Senate to seek Aboriginal views on land bill

Issue 

By Stephen Robson

"It's excellent. It's the best outcome in the face of the government's intransigence", Greens (WA) Senator Christabel Chamarette told Green Left Weekly following the decision on November 28 to establish a Senate select committee into the federal government's Indigenous Land Corporation and Land Acquisitions Bill.

The Greens (WA) senators combined with the Coalition and conservative independent Brian Harradine to defeat Labor and the Australian Democrats in establishing the committee.

Aden Ridgeway, the executive director of the New South Wales Aboriginal Land Council, also welcomed the select committee decision.

"The government does not have the support they so desperately declare ... there is an overwhelming ground swell of opposition to the original bill", Ridgeway explained. The NSW Aboriginal Land Council indicated that Aboriginal groups across Australia will mobilise networks amongst the churches and unions to deliver the message "little justice is no justice at all".

However, the Kimberley Land Council is opposed to amendments, moved by the Greens (WA) and the Coalition, to the government's bill. This puts it at variance with many other land councils around the country which have welcomed the amendments.

"The federal opposition has been resolute in its intention to scuttle the entire land fund bill. The WA Greens, through their short-sightedness and utter naivety, have supported this effort. Where is the Greens' accountability?", asked Peter Yu, the executive director of the council.

"At a time when the government's primary focus has been to work toward Aboriginal reconciliation, the Greens and Coalition have seized opportunities to obstruct and undermine the process", Yu claims.

The seven-member all-party committee will include Christabel Chamarette. Meeting for two weeks in January, the committee is expected to hear submissions primarily from Aboriginal groups. It will also hear views on the 50 amendments to the legislation successfully moved by the Greens and the Liberals in the Senate but rejected by Labor in the House of Representatives.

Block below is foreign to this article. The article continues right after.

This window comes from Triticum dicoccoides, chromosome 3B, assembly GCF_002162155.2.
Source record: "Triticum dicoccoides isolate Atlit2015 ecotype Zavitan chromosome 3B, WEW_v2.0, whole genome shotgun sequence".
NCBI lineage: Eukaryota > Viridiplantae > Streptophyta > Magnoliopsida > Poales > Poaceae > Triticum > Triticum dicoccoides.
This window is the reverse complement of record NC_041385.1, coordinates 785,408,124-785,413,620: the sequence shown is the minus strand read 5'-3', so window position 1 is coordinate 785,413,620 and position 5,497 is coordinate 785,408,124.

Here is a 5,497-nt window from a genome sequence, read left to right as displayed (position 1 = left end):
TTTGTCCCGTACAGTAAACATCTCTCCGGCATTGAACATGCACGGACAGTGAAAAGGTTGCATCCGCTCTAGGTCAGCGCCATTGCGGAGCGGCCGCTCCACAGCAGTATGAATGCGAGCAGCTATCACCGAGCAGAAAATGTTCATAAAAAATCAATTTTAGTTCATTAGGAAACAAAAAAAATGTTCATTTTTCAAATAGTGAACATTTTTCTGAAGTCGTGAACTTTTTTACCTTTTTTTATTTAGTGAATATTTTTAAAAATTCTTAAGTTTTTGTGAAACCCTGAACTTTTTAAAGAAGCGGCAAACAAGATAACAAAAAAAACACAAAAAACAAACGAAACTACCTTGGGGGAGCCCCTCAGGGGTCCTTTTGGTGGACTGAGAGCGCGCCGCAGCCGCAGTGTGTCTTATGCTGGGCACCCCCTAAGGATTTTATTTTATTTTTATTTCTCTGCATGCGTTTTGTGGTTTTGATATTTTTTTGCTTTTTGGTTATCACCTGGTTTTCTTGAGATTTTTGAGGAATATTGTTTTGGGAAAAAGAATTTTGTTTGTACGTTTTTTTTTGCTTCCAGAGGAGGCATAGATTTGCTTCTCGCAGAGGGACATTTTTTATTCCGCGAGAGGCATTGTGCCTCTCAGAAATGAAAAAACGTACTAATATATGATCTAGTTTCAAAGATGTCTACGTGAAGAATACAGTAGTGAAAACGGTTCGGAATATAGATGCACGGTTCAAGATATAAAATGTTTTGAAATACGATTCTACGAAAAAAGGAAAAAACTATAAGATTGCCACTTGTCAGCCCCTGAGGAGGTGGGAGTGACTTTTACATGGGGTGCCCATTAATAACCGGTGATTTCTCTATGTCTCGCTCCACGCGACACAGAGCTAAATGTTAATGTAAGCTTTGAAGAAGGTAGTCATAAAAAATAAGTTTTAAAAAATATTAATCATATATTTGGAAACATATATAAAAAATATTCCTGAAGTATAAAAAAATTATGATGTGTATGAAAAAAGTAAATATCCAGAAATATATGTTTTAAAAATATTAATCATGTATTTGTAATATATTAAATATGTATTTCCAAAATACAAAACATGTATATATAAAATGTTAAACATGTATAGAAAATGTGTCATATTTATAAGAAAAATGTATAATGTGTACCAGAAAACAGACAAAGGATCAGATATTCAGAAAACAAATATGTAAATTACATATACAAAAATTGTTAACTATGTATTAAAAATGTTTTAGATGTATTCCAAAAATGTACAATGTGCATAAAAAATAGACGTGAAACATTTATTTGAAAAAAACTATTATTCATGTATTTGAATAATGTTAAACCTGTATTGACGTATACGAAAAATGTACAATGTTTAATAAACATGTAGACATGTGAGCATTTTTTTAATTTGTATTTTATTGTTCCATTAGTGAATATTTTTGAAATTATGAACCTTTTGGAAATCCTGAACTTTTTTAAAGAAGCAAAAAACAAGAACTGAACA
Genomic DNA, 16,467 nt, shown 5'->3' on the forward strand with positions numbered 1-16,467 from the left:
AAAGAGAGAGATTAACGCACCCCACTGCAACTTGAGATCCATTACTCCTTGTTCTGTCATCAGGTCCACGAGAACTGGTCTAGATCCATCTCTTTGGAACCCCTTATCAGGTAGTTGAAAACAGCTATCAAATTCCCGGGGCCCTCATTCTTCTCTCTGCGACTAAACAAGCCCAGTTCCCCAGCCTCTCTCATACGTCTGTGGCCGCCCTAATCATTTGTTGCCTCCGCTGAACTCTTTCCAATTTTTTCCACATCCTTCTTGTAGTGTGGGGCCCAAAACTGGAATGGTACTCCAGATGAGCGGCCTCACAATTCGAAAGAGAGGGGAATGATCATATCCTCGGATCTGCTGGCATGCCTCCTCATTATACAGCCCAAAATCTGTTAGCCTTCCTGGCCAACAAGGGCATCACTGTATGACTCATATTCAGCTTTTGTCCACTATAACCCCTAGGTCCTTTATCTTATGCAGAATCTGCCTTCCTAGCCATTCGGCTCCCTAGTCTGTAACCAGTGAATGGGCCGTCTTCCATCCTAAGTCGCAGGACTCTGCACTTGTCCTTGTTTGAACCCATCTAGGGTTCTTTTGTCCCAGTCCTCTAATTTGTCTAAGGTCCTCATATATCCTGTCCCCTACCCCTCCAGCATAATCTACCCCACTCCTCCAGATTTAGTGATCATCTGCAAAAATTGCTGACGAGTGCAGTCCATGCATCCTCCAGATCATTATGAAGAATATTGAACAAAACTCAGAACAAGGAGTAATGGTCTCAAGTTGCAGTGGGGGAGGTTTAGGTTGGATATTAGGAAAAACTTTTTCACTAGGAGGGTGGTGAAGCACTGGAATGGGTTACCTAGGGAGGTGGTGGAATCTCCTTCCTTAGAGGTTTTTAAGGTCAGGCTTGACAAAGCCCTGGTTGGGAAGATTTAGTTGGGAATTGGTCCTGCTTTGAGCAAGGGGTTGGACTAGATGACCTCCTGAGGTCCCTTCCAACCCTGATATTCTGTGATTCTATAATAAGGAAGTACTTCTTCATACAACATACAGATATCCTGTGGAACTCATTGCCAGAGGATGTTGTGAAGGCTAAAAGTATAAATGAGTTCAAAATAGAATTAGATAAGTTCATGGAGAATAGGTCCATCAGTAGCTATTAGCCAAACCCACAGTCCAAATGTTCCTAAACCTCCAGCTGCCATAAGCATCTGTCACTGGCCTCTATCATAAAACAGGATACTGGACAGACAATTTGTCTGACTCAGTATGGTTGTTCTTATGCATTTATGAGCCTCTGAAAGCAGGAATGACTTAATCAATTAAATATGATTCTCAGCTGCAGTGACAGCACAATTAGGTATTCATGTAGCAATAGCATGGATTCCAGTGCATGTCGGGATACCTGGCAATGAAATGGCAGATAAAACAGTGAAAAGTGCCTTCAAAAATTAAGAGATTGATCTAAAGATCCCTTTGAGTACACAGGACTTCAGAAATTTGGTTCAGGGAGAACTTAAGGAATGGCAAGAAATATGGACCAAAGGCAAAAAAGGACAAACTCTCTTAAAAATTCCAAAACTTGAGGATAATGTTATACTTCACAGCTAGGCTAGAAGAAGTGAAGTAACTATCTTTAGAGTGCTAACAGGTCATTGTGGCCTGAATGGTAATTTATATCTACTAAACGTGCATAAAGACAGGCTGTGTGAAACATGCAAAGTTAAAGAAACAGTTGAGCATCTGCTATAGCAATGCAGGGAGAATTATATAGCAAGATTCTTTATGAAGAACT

The committee's terms of the reference allow it to determine whether:

  • the 50 amendments achieve the aim of making the legislation "a more effective instrument to assist those Aboriginal persons and Torres Strait Islanders who will be unable to assert native title rights and interests to acquire land and manage it effectively";

  • any of these amendments need to be further modified by "alternative amendments, in order to reconcile disagreements among Aboriginal persons and Torres Strait Islanders".

Also included in the review will be the Greens (WA) request for an extra $3 million for administration of the bill. The committee will report to the Senate on January 31.

Labor has threatened that setting up the committee gives it grounds for a double dissolution and an early federal election. This appears to be bluster rather than a considered view, since another piece of legislation, the Migration Legislation Amendment Bill (No 3), has already been voted down in the Senate by the Australian Democrats, the Greens (WA), Brian Harradine and the Coalition, providing the first possible grounds for a double dissolution.

February 27 is the first day that the land fund bill can be voted on a second time, making April 1 the earliest a federal election could technically take place.

Ridgeway attacked the "trivialisation" of the debate into whether it would result in a double dissolution. "The political intentions of any of the parties is beside the point. The majority of Aboriginal people are demanding justice and we do not care who delivers it", he said.

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